We have about 400 or so winXP machines running on w2k servers.
Back in September of last year we were hit with the SDbot virus which infected all the clients. In addition we discovered a root kit on some of the workstations.
We managed to get the network clean with the exception of the following strange behaviour.
Doing some routine scans we discovered that some of the clients were reporting their DNS names as variations of the following
The -2-142 would be the network part of our ipaddress and the rest resolved to The Carnegie Mellon University in Pittsburg USA.
Looking in DNS we could see that these addresses were in the DNS cache which we cleared (on the server that is). This brought temporary relief but the Gruel addresses soon returned even on clients that were re-imaged leading us to believe that the problem related to DNS itself. Some form of poisoning ???
Despite this worrying trend the network was working OK and I’d attempt to do some research into this whenever I got a spare minute.
However, things began to change about two weeks ago.
ActiveD showed some strange behaviour.
The DHCP scope disappeared without trace one day followed by all the forwarders having been taken out of DNS on another day.
We have some additional machines in the DNS cache now which are in the same EDU.CMU.ANDREW. tree and say they are DDNS.
There are A records which call themselves things like ddns-master with an IP in our range. And NS servers called things like ddns-a100.net.cmu.edu.
Most worrying of all the server decided to stop playing today and no one could connect to network shares and hence were unable to login. The server ground to a halt and it needed a reboot to get things going again. There does not seem to be anything in the event logs worth mentioning. Hardware is OK - I'm thinking something overwhelmed SMB.
Any ideas on how I can clean DNS or even to try and get a better understanding of what is actually going on.
Your network is compromised. You have no idea where or how. Therefore, you cannot trust any of your systems. As such:
1. Backup your user's data (after a virus scan. You might want to miss out executables any other nasties just in case) and any configuration settings you need (GPO's, etc).
2. Restore all your servers from the last known good backups (pre-september).
3. Reimage all your client PCs from a known good image (again, pre-september).
4. Evaluate how the virus got in to prevent it happening again.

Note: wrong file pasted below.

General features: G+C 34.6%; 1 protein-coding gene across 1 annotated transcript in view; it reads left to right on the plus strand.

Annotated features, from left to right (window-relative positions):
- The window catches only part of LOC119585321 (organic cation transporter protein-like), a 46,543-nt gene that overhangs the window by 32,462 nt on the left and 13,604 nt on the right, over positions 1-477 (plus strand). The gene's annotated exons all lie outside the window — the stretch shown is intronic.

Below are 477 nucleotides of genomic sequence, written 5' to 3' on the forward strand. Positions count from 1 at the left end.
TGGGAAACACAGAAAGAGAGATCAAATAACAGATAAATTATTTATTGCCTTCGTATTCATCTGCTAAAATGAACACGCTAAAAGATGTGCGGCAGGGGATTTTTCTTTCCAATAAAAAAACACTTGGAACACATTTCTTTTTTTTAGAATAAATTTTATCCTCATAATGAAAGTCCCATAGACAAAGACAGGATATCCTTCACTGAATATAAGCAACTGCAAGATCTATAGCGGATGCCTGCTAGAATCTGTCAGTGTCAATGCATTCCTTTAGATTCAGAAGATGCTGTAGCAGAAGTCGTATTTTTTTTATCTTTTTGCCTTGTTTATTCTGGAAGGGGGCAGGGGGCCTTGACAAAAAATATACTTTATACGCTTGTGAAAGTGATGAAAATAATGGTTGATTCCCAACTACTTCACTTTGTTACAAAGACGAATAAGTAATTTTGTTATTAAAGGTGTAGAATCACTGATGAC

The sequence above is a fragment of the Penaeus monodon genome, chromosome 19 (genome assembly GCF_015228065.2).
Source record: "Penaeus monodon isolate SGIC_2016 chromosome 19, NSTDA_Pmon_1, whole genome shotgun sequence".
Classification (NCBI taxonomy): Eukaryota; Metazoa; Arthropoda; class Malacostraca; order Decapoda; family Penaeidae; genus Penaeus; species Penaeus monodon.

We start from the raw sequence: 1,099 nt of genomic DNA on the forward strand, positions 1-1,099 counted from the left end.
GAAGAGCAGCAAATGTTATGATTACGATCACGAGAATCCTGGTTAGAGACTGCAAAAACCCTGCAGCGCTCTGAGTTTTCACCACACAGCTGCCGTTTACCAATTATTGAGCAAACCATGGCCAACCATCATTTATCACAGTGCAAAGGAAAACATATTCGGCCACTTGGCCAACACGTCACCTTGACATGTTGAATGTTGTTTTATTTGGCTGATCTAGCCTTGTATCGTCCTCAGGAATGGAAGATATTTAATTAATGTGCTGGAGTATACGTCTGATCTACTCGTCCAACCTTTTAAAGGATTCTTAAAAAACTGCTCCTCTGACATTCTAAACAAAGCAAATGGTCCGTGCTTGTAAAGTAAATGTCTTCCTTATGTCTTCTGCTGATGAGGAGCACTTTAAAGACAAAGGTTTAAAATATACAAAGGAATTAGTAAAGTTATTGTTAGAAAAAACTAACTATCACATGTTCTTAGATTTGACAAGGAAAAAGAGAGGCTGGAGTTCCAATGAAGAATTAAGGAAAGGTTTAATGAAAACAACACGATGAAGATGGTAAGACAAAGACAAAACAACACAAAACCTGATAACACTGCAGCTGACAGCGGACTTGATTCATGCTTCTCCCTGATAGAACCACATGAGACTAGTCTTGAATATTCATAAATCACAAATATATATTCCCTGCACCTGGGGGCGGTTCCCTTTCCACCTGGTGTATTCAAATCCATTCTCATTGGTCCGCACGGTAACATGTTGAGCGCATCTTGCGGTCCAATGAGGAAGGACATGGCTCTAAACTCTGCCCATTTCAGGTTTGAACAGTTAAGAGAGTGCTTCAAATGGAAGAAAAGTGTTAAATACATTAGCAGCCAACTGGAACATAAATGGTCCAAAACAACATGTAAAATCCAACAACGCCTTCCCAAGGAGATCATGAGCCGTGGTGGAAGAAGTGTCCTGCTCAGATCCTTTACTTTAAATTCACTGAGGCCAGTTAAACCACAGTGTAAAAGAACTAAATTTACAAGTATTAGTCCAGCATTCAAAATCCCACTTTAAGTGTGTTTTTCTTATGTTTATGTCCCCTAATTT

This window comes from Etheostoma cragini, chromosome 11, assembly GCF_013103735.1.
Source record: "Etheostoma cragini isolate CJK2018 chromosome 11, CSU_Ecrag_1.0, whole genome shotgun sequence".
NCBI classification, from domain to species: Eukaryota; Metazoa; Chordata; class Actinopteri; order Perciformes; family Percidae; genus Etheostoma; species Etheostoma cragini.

I've done security forever and TBH I can't figure out from your post whether your network is seriously compromised or just broken. However if Geoff is right and you do follow his advice, I recommend step 4 *first* otherwise you might find it gets compromised all over again before you've finished reimaging.
Just to Add to Geoff and PiqueABoo ... turn off and remove the network leads of all your workstations and servers and only plug them back onto the network after you have rebuilt them from a good configuration and patched them.
A big job you have there ... best of look with it all. If you are looking for possible vectors of attack I would look at staff laptops, and also make your firewall a little overzealous until you are happy things are back to normal.
When I started here in the summer the staff used laptops with full admin rights and blank passwords to boot. The amount of malware that came in once term started had to be seen to be believed. I put a stop to that by reimaging all laptops and locked them down. Some staff still won't talk to me accusing me of being paranoid.
This job really is between a rock and a hard place.
Just for info, when the virus first kicked off I advised just what Grumbledook suggested but the head overruled me. Then by christmas the network was working fine as far as performance was concerned. It's only recently that server behaviour indicates that its been compromised big time.
I think I'm gonna have to bite the bullet.
Anyone fancy a busmans holiday in York LOL ;-)
Agreed. It's difficult to judge from a distance, but if something sufficiently strange happened on mine I'd take the phone off the hook, pull the WAN link, verify the servers were free of any active malware, change the admin password(s) and then set about trying to figure out what happened.
In this particular case, the right details aren't there so I can't judge what going on with the DNS cache, scans and clients reporting names. Could be a red herring coz if you've got an authoritative reverse zone then I don't think your IP-to name mappings will not appear in the cache.
Forwarders & scopes both disappering is less easy to dismiss i.e. the most likely reason is because someone has access and removed them.
It's the verify no malware which I'm finding a bit tricky. I've run all sorts of stuff - nmap to see whats listening, rootkit revealer etc and they all come up clean. nevertheless, this does not mean to say that it is in fact clean.
Not sure exactly what you mean about the mappings. The cache appears to look normal in my limited experience with exception of these rogue GRUEL entries and whats with the DDNS in the cache?
I could mail details over to someone if they are willing to have a quick look for me and see what they think?
Unless I can actually nail this one and say with a degree of certainty that I know whats going on -then as you guys have said - I can't trust it.